Demi Lovato's Peers Send Messages of Support Following Hospitalization

Demi Lovato

Following the news that Demi Lovato was rushed to the hospital after having suffered a reported heroin overdose, the pop star's friends and peers began sending messages of love, hope, and support via social media.

Demi has struggled with substance abuse for years, and has been very open about it. Most recently, she admitted she had relapsed and broken her six-year sobriety streak in her latest song, "Sober." 

Just last week, in an interview with "Entertainment Tonight," Demi's good friend Iggy Azalea revealed that she had known about the relapse before "Sober" was released. She explained, "I had known about it, as a close friend, so I had really wanted for her to be the one to tell people that. And I worried a lot, as her friend, that something was going to leak or somebody would somehow take that and use it negatively against her, or to make her seem like she's got a secret."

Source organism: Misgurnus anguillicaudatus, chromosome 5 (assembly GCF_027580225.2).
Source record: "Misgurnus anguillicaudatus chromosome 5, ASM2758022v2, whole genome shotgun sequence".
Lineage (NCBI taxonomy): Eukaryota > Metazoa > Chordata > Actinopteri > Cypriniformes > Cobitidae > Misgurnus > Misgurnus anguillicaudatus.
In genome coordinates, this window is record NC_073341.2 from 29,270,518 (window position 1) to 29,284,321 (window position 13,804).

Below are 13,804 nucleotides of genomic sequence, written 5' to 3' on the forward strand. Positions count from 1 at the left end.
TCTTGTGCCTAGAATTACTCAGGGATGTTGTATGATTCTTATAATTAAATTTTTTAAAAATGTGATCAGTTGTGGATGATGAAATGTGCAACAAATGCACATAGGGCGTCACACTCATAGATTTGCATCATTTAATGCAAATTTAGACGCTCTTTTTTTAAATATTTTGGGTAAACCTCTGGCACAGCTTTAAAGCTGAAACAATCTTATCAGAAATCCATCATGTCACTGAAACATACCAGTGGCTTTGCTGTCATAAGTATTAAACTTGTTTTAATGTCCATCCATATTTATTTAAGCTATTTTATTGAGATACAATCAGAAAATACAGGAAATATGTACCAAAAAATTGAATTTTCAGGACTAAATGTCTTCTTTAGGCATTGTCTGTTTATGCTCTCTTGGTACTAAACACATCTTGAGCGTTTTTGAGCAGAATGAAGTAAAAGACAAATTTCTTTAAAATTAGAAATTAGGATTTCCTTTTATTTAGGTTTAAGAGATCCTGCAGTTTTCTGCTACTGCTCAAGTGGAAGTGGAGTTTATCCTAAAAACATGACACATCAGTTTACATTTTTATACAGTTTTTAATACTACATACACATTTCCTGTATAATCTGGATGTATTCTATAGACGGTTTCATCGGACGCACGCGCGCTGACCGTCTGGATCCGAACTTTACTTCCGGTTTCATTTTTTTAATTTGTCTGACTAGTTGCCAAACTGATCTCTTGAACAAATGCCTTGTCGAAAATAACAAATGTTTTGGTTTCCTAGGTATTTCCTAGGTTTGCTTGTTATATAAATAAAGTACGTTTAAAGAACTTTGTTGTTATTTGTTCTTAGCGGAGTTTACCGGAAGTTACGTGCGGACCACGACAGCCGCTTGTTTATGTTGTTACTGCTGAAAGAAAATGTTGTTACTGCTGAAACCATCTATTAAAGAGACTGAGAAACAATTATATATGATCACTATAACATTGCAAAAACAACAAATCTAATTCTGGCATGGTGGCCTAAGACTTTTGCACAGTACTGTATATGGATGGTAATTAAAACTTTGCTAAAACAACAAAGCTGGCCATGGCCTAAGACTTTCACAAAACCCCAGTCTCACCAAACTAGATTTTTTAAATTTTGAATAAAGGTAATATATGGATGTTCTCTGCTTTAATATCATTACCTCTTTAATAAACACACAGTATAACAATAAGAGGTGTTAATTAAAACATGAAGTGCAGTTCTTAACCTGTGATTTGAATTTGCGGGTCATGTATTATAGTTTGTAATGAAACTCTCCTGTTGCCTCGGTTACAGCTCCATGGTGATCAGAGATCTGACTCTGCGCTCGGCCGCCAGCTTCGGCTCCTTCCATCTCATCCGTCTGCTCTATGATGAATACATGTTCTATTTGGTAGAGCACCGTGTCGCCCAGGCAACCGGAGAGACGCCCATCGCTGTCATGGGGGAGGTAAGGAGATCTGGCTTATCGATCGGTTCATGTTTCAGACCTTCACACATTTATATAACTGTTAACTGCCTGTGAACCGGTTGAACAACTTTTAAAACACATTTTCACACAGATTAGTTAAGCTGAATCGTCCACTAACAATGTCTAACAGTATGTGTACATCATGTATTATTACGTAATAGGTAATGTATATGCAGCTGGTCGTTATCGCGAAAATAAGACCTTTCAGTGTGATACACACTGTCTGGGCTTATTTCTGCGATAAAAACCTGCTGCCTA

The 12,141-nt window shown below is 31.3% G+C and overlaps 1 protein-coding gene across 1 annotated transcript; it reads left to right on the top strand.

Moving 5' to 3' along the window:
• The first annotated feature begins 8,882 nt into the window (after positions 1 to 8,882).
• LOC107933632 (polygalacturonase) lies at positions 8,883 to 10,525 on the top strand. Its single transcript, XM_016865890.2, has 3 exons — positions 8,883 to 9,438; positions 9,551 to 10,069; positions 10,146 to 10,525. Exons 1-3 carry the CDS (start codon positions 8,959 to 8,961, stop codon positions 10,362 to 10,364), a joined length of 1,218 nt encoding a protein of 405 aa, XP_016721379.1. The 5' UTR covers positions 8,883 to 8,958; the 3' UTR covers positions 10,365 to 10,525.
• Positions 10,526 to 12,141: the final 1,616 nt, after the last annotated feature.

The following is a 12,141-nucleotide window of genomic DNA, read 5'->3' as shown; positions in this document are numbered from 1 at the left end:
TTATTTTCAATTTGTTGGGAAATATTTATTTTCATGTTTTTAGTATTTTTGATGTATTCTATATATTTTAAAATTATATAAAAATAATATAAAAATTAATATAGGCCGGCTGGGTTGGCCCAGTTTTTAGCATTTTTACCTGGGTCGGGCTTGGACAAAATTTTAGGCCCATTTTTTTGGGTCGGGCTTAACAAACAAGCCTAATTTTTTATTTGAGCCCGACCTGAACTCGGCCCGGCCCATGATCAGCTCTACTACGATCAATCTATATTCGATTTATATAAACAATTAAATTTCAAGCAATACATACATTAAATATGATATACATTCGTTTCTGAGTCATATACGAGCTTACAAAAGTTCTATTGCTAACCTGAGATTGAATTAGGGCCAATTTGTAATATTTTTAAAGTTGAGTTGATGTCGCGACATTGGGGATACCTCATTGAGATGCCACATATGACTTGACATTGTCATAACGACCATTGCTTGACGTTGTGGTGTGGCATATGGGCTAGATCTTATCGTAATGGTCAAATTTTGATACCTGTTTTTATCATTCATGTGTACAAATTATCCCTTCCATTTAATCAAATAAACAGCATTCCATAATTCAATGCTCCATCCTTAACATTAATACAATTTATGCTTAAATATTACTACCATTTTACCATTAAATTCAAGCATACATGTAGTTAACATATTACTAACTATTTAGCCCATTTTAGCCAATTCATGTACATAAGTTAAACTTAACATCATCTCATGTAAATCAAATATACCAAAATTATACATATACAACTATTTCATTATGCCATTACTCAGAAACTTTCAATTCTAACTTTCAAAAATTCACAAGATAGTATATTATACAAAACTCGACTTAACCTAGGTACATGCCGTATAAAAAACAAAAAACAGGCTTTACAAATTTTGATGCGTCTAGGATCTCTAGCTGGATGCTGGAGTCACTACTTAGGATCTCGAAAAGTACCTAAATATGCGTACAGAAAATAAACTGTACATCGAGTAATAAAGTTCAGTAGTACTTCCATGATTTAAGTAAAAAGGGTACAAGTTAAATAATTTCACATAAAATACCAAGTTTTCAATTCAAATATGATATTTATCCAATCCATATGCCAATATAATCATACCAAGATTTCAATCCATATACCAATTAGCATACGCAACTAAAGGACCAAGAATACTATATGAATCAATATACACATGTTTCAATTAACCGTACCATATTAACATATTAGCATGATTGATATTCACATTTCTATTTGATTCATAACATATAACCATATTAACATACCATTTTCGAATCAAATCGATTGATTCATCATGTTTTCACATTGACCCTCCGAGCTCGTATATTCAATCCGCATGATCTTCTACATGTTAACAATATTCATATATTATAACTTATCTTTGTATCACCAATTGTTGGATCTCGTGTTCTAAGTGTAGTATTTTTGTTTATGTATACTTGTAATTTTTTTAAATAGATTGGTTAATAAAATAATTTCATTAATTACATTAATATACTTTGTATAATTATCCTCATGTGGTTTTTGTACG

Iggy added, "It's not my business to say to my friend, 'You need to fess up,' but as a friend, you worry and you’re like, 'Oh, my God, my friend, she has this thing that people can use against her and I really want her to own it.' And she did."

After news of Demi's hospitalization hit, her peers in the music industry like Ariana Grande and Kehlani took to Twitter to share messages of support for Demi, and #PrayForDemi began trending worldwide on the social media platform. Ari tweeted, "i love u @ddlovato," while Kehlani (who has toured with Demi, wrote, "sending huge recovery love to Demi. this is a very personal moment and respected delicately. all we can do is send our best wishes and love. addiction isn’t simple nor easy. you’re very loved, @ddlovato you’ll beat this as you did before." 

See more messages and well wishes from Demi's friends following her hospitalization below: 

 
 
 
 
 
 
 
 
 
 
 
 
 
 
 
 
 
 
 
 
 
 
 
 
 
 
 

If you or someone you know is struggling with substance abuse, contact the Substance Abuse and Mental Health Services Administration (SAMHSA) National Helpline at 1-800-662-HELP (4357).

Photo: Getty Images

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